Fox Hunting Life with Horse and Hound

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On Keeping Children in the Hunting Field

norman_on_SlimKaren Myers photoOne of my recent blogs was titled “Adopt-a-Kid.” It talked about how individual field members can help bring children to the hunting field. Elisabeth Harpham from Mr. Stewart’s Cheshire Foxhounds suggested through the Comments box that we check out what her hunt is doing in Unionville, Pennsylvania. We asked her to tell us, and she did. See her article following this blog.

In addition to the traditional junior activities sponsored by most hunts, the Cheshire Masters recognized that the challenge doesn’t end with simply getting children into the field. You need to offer them enough excitement and incentive to keep them there. Evidently they succeeded, because Elisabeth tells us that in the past six or eight years they have seen a huge increase in the number of children actively hunting.

Pink, Red, or Scarlet?

Martin_Scott_out_hunting_001Martin Scott, ex-MFH“Are the words scarlet and pink interchangeable?” asks Leslie Shepherd. “Is one more correct than the other? Is pink a word of the past? I always thought that scarlet referred to formal attire such as worn at a hunt ball or the Masters Ball, while pink described the color of the frock coat in the field. Could you clarify for us?”

I love this question because it endures as one of the great controversies of foxhunting’s arcane language. We asked Martin Scott, ex-MFH, Vale of the White Horse (UK), Hugh Robards, ex-MFH, Rolling Rock Hunt (PA), and C. Martin Wood, MFH, Live Oak Hounds (FL) for their opinions. All three gentlemen are not only internationally-respected practitioners of the art but students as well: Scott and Wood as master breeders and judges of foxhounds, Robards as a brilliant huntsman. All are intellectually curious and have access to extensive libraries.

Your Hunt's Page: A New Feature on FHL!

NormanI’m excited to announce a new feature on Foxhunting Life. If you go to the Horse and Hound drop-down menu (above) and click on Hunt Club Pages, you will land on a new page that lists all the North American hunts. (We plan to add English and Irish hunts as well.)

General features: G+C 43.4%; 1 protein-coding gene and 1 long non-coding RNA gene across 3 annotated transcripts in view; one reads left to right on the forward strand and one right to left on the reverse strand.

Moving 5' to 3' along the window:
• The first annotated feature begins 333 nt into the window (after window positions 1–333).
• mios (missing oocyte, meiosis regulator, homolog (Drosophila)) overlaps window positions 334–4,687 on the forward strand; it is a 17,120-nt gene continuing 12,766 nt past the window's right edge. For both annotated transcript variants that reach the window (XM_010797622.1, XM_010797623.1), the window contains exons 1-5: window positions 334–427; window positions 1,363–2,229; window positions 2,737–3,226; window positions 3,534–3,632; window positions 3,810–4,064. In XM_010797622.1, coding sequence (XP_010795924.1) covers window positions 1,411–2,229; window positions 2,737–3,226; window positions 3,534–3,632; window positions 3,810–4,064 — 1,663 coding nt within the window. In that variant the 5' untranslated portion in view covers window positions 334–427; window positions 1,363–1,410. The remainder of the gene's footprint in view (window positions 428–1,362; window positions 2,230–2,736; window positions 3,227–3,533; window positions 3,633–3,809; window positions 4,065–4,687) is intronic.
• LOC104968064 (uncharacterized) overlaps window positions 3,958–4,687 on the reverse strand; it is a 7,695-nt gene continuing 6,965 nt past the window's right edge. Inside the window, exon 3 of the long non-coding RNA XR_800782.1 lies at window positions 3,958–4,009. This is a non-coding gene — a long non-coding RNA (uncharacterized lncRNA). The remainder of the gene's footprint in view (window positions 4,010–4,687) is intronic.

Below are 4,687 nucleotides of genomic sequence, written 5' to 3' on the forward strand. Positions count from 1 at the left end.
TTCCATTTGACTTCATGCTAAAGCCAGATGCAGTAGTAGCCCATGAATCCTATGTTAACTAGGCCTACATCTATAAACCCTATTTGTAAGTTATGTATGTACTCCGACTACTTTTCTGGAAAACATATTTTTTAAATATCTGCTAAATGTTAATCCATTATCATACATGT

Each hunt name is a clickable link. Click on any one, and every article published on Foxhunting Life about or referring to that hunt will be retrieved in chronological order, most recent first.

Tell Me a Story: My First Foxhunt

norman_on_SlimKaren Myers photoIn my last blog, “How I Came to Go Foxhunting,” I told my story, and readers gave us some good stories in return. (See the Comments section after the blog and our Facebook page.) The next logical step in this tell-me-a-story series is “My First Foxhunt.” What do we remember aside from that kaleidoscopic blur of new images and sensations? Once again, I’ll tell you my story, then you can tell us yours.

The things that stick in my mind from my first foxhunt forty-five years ago, surprisingly, have little to do with foxhunting. Hounds? I’m sure there was a pack of foxhounds involved, but they certainly don’t stand out in my mind. As I explained in my last blog, I came to hunting through a love of horses.

Like most first-time foxhunters, I suppose I was primarily concerned with complying with the bewildering rules of hunting etiquette and with keeping me and my horse out of trouble. There are, however, two things I do remember about that day with perfect clarity: (1) romance and (2) the late J. Quincy Adams, MFH.

How I Came to Go Foxhunting

NormanMost of us didn’t wake up one morning and say to ourselves, “I think I’ll go foxhunting today.” It just doesn’t happen that way. Some come to the hunting field through long-time family experience. Others are encouraged by a friend. For others—you  romantics—it’s the fulfillment of a dream.

Surely there are other reasons which only you can tell, so here’s your chance. This is the first in a series of upcoming blogs that were suggested by Steve Price, a member of FHL’s Panel of Experts. The series will be rooted in one of the most enchanting sentences in the English language: “Tell me a story.”

I’ll tell you mine. Then you can tell us yours.

What Do Foxhunters Do in the Summertime?

norman.woffordJim Wofford photoWe all rue the end of the foxhunting season in March. And now that the point-to-point season has ended and the final hound show of the year is only a few days away, what to do until September?

Well, after crying over the season’s end, we all seem to find a lot to do. Sometimes it’s just the same old things that produce the familiar rhythm of the year’s cycle. I’m always anxious to get my tomato plants in and toil away for what sometimes results in a rewarding harvest and other times ends in a tangle of limp and barren vines. No matter. I do it again the following year with renewed hope.

The Virginia Foxhound Show: Hounds and Sunshine!

liziartThe sun blazed, but the mature trees gracing Morven Park provided shade, and the multi-colored hospitality tents above the show rings offered cooling drink and refreshment. It was a happy throng that milled back and forth all day, watching hounds and browsing the vendor stands.

In the Foxhunting Life booth, our free drawing for Lizi Ruch’s lovely set of four hound puppy plates was a big hit. By day’s end we had a bowlful of names from which to pick, and the winner is....Barbara McKee from Leesburg!